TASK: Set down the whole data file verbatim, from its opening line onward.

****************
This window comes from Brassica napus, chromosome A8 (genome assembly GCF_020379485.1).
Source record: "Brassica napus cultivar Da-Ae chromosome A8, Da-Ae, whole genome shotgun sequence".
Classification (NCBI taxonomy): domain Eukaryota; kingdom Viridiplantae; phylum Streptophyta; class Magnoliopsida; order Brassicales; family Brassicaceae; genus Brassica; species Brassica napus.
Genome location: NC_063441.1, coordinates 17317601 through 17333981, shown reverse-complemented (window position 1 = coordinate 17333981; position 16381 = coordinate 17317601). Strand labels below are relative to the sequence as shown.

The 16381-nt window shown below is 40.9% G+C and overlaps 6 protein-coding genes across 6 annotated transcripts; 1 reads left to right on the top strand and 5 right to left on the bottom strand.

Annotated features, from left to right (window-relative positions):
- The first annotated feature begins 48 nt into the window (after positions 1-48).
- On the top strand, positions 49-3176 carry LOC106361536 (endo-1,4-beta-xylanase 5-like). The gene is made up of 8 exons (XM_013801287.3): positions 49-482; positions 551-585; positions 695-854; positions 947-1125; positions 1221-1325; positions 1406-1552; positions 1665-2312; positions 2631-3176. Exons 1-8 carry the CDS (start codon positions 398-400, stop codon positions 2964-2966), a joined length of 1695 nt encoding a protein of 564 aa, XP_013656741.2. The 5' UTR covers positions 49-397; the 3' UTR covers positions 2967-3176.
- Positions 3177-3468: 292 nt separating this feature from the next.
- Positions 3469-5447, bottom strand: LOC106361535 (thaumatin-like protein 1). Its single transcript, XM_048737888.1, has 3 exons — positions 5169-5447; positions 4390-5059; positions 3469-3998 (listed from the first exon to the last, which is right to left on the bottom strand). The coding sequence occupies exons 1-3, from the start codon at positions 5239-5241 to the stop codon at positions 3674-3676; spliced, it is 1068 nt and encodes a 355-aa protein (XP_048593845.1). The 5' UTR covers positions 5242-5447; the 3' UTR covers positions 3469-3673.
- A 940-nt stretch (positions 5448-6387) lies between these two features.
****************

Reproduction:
This window comes from Brassica napus, chromosome A8 (genome assembly GCF_020379485.1).
Source record: "Brassica napus cultivar Da-Ae chromosome A8, Da-Ae, whole genome shotgun sequence".
Classification (NCBI taxonomy): domain Eukaryota; kingdom Viridiplantae; phylum Streptophyta; class Magnoliopsida; order Brassicales; family Brassicaceae; genus Brassica; species Brassica napus.
Genome location: NC_063441.1, coordinates 17317601 through 17333981, shown reverse-complemented (window position 1 = coordinate 17333981; position 16381 = coordinate 17317601). Strand labels below are relative to the sequence as shown.

The 16381-nt window shown below is 40.9% G+C and overlaps 6 protein-coding genes across 6 annotated transcripts; 1 reads left to right on the top strand and 5 right to left on the bottom strand.

Annotated features, from left to right (window-relative positions):
- The first annotated feature begins 48 nt into the window (after positions 1-48).
- On the top strand, positions 49-3176 carry LOC106361536 (endo-1,4-beta-xylanase 5-like). The gene is made up of 8 exons (XM_013801287.3): positions 49-482; positions 551-585; positions 695-854; positions 947-1125; positions 1221-1325; positions 1406-1552; positions 1665-2312; positions 2631-3176. Exons 1-8 carry the CDS (start codon positions 398-400, stop codon positions 2964-2966), a joined length of 1695 nt encoding a protein of 564 aa, XP_013656741.2. The 5' UTR covers positions 49-397; the 3' UTR covers positions 2967-3176.
- Positions 3177-3468: 292 nt separating this feature from the next.
- Positions 3469-5447, bottom strand: LOC106361535 (thaumatin-like protein 1). Its single transcript, XM_048737888.1, has 3 exons — positions 5169-5447; positions 4390-5059; positions 3469-3998 (listed from the first exon to the last, which is right to left on the bottom strand). The coding sequence occupies exons 1-3, from the start codon at positions 5239-5241 to the stop codon at positions 3674-3676; spliced, it is 1068 nt and encodes a 355-aa protein (XP_048593845.1). The 5' UTR covers positions 5242-5447; the 3' UTR covers positions 3469-3673.
- A 940-nt stretch (positions 5448-6387) lies between these two features.